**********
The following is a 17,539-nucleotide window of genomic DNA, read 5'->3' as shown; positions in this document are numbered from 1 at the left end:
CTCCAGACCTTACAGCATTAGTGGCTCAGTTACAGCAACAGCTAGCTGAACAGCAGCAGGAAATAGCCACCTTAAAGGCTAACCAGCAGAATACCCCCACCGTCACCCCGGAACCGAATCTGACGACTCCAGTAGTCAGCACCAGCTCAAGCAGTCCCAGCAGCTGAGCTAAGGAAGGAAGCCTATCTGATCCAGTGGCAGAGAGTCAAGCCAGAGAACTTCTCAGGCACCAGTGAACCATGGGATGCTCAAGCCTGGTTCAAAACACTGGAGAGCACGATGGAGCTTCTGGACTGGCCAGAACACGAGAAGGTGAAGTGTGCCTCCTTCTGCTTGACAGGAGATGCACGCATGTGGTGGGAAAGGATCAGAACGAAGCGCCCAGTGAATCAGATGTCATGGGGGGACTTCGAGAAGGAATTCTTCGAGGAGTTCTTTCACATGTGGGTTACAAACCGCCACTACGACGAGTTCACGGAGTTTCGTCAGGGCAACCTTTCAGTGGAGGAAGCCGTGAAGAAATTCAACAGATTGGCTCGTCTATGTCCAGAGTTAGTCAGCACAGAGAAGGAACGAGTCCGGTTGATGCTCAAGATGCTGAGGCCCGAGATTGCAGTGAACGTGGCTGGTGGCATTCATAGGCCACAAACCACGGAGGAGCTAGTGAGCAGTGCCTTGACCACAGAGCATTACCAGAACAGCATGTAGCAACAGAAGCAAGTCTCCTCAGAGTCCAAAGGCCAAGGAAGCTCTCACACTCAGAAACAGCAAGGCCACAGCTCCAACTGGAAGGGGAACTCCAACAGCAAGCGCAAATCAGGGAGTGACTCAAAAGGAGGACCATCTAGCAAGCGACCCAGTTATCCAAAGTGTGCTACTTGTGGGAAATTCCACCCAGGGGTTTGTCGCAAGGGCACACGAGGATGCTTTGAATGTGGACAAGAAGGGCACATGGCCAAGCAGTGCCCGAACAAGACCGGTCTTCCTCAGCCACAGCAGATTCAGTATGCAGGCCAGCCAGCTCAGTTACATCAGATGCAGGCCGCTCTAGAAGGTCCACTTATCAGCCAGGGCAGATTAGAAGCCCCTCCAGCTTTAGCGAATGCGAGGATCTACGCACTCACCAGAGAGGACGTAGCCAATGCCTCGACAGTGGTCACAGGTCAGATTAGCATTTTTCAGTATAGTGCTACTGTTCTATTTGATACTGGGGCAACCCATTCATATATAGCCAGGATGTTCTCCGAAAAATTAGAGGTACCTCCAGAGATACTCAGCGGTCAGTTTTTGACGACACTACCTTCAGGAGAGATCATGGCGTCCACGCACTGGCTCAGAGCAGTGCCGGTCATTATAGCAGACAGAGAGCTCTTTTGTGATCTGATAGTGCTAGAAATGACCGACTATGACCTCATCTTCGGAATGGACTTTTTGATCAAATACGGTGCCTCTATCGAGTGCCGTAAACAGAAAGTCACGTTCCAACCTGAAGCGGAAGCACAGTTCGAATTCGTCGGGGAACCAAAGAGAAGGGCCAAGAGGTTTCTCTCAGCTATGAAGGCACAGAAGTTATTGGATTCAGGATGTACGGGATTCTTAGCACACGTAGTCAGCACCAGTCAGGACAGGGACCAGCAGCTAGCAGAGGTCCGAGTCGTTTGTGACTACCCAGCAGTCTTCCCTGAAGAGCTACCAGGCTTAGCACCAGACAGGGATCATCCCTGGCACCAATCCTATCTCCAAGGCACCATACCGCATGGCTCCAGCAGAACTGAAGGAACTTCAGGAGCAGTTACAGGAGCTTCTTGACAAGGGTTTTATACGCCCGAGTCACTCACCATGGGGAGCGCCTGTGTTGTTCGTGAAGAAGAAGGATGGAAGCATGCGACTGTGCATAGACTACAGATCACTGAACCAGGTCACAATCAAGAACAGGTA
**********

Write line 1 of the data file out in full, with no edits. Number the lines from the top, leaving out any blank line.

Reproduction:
The following is a 17,539-nucleotide window of genomic DNA, read 5'->3' as shown; positions in this document are numbered from 1 at the left end: